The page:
Losing a loved one is never easy, and if you’ve been left a property in the will you may wish to dispose of it as quickly as possible. So should you use the same solicitor for both conveyancing and probate? We take a look at some of the ins and outs of this topic…
Do I have to get a Grant of Probate?
If the estate is worth under £5,000 then the bank may only need to see a death certificate. Otherwise, you’ll need to get a Grant of Probate. This is a legal document that allows you to carry out the terms of the will.
Do I need a Grant of Probate to sell a property?
Unless you’re the deceased’s spouse or partner and your name is on the title deeds, you need to have the Grant of Probate before you can put the property on the market. You can try and sell before probate is settled, but you’ll have to inform any purchaser that the sale can’t go through until probate has been granted. This usually takes 6-8 weeks.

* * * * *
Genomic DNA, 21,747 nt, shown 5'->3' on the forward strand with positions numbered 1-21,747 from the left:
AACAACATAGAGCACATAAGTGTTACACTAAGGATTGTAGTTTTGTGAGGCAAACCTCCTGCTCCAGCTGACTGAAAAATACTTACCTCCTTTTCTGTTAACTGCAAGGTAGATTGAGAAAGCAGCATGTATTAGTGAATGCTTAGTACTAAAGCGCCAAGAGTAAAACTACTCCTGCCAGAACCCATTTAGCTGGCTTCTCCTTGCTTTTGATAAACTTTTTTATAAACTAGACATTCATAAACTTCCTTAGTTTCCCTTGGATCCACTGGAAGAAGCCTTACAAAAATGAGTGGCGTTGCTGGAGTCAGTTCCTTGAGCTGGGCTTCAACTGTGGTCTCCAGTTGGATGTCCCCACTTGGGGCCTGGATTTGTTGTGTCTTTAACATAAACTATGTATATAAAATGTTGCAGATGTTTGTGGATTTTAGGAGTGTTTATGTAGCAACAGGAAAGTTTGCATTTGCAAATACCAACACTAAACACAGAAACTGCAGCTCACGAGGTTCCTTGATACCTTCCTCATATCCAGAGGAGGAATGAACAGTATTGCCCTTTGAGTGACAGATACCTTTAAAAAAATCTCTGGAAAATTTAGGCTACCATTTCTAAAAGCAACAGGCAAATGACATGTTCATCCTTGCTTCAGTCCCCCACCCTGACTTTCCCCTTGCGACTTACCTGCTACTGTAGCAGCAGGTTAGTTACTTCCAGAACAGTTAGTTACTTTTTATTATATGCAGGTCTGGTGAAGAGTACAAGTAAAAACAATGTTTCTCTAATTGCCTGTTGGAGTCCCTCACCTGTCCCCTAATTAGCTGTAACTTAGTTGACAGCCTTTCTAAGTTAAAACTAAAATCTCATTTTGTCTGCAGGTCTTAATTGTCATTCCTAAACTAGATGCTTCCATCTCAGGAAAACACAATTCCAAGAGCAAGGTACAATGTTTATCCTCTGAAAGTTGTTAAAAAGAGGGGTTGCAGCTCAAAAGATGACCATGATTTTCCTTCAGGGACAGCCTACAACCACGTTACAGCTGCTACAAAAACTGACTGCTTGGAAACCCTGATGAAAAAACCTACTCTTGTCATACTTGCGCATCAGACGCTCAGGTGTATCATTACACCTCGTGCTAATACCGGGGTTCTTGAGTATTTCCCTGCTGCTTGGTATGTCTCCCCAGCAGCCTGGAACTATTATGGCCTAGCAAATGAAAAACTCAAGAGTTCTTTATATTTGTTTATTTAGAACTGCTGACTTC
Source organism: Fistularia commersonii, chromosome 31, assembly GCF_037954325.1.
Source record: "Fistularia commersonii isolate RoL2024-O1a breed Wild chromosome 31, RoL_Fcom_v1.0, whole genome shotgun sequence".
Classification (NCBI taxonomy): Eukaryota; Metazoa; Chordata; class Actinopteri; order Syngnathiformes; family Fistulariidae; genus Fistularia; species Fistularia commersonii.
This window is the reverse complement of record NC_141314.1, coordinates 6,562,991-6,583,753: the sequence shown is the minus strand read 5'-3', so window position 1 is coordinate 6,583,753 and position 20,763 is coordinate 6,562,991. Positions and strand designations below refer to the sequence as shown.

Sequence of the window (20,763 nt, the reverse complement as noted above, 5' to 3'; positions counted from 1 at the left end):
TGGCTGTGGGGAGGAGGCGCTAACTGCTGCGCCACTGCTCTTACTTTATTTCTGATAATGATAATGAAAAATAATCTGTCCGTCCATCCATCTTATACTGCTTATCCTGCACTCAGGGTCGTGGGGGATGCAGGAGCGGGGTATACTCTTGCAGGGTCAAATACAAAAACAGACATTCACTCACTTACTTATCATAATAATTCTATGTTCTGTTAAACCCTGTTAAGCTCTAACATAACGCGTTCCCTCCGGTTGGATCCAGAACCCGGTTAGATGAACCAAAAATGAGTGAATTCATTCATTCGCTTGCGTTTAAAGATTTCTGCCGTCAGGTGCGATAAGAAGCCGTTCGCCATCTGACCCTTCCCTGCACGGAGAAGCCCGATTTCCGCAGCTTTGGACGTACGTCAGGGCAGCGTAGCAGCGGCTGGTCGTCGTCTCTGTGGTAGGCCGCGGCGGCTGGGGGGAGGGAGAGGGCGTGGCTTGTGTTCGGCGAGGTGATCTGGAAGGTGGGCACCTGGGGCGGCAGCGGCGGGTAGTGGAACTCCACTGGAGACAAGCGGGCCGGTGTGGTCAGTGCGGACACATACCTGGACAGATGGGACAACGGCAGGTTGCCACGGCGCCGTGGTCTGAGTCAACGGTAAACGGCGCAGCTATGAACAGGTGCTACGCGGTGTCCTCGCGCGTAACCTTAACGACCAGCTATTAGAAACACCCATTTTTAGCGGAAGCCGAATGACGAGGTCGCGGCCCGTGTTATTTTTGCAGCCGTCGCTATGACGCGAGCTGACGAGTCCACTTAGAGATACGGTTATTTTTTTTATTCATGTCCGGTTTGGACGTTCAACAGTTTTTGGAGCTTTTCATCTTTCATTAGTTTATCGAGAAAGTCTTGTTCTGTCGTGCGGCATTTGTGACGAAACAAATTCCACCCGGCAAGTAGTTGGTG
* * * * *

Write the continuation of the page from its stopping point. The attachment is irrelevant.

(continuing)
Do I have to use the same solicitor for conveyancing and probate?
No, you don’t. These are two completely separate legal operations so you could use a solicitor for probate and a specialist conveyancing firm to handle the sale of the property. You don’t even have to use the solicitor who has been responsible for looking after the will, although they may try to charge you a fee for taking your business elsewhere. It can be tempting to let one solicitor handle both operations, particularly when dealing with a bereavement, but this can also be the most expensive option.
Do I have to use a solicitor at all?
You can choose to undertake conveyancing and probate yourself or opt for a semi-DIY option, although you may want friends and family to help you. This is a good option if the estate and subsequent sale of property aren’t complicated. Otherwise, try and use a fixed fee solicitor to cover probate and a specialist fixed fee conveyancer to deal with the sale of the property if you want to maximise the value of the estate.